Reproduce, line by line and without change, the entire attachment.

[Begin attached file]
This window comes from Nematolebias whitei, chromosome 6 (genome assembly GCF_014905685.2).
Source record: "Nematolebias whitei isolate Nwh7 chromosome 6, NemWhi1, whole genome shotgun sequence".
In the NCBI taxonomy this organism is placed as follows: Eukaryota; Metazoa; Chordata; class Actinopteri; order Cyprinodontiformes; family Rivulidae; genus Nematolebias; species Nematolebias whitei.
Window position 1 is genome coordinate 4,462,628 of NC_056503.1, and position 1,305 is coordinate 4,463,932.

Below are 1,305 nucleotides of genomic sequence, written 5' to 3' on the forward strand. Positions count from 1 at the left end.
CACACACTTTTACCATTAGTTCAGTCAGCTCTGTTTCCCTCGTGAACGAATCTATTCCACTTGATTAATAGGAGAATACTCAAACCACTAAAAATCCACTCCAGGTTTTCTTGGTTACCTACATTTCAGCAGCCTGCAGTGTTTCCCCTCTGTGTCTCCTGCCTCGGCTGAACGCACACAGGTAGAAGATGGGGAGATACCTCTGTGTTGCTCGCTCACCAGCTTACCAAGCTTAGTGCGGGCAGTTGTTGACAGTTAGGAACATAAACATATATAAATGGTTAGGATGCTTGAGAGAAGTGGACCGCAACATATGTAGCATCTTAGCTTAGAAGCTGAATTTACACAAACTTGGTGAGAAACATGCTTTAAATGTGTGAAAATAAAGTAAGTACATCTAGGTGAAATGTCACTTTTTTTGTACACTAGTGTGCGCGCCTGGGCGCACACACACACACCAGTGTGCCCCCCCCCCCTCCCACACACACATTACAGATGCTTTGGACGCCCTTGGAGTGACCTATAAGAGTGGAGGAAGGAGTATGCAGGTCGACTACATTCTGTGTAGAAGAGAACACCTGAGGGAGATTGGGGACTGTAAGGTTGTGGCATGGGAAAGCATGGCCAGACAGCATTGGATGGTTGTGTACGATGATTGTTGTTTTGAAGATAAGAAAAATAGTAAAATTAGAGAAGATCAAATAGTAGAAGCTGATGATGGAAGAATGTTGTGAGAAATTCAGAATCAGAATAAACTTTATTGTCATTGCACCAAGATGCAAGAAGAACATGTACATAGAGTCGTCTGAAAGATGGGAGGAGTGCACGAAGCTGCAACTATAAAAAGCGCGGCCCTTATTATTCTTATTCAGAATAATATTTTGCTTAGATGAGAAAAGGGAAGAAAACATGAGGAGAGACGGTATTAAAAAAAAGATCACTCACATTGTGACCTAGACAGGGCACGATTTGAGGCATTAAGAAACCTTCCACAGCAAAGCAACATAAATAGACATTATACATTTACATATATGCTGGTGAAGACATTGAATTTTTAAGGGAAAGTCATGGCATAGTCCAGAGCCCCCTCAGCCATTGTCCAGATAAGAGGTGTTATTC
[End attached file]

This window comes from Nematolebias whitei, chromosome 6 (genome assembly GCF_014905685.2).
Source record: "Nematolebias whitei isolate Nwh7 chromosome 6, NemWhi1, whole genome shotgun sequence".
In the NCBI taxonomy this organism is placed as follows: Eukaryota; Metazoa; Chordata; class Actinopteri; order Cyprinodontiformes; family Rivulidae; genus Nematolebias; species Nematolebias whitei.
Window position 1 is genome coordinate 4,462,628 of NC_056503.1, and position 1,305 is coordinate 4,463,932.

Below are 1,305 nucleotides of genomic sequence, written 5' to 3' on the forward strand. Positions count from 1 at the left end.
CACACACTTTTACCATTAGTTCAGTCAGCTCTGTTTCCCTCGTGAACGAATCTATTCCACTTGATTAATAGGAGAATACTCAAACCACTAAAAATCCACTCCAGGTTTTCTTGGTTACCTACATTTCAGCAGCCTGCAGTGTTTCCCCTCTGTGTCTCCTGCCTCGGCTGAACGCACACAGGTAGAAGATGGGGAGATACCTCTGTGTTGCTCGCTCACCAGCTTACCAAGCTTAGTGCGGGCAGTTGTTGACAGTTAGGAACATAAACATATATAAATGGTTAGGATGCTTGAGAGAAGTGGACCGCAACATATGTAGCATCTTAGCTTAGAAGCTGAATTTACACAAACTTGGTGAGAAACATGCTTTAAATGTGTGAAAATAAAGTAAGTACATCTAGGTGAAATGTCACTTTTTTTGTACACTAGTGTGCGCGCCTGGGCGCACACACACACACCAGTGTGCCCCCCCCCCCTCCCACACACACATTACAGATGCTTTGGACGCCCTTGGAGTGACCTATAAGAGTGGAGGAAGGAGTATGCAGGTCGACTACATTCTGTGTAGAAGAGAACACCTGAGGGAGATTGGGGACTGTAAGGTTGTGGCATGGGAAAGCATGGCCAGACAGCATTGGATGGTTGTGTACGATGATTGTTGTTTTGAAGATAAGAAAAATAGTAAAATTAGAGAAGATCAAATAGTAGAAGCTGATGATGGAAGAATGTTGTGAGAAATTCAGAATCAGAATAAACTTTATTGTCATTGCACCAAGATGCAAGAAGAACATGTACATAGAGTCGTCTGAAAGATGGGAGGAGTGCACGAAGCTGCAACTATAAAAAGCGCGGCCCTTATTATTCTTATTCAGAATAATATTTTGCTTAGATGAGAAAAGGGAAGAAAACATGAGGAGAGACGGTATTAAAAAAAAGATCACTCACATTGTGACCTAGACAGGGCACGATTTGAGGCATTAAGAAACCTTCCACAGCAAAGCAACATAAATAGACATTATACATTTACATATATGCTGGTGAAGACATTGAATTTTTAAGGGAAAGTCATGGCATAGTCCAGAGCCCCCTCAGCCATTGTCCAGATAAGAGGTGTTATTC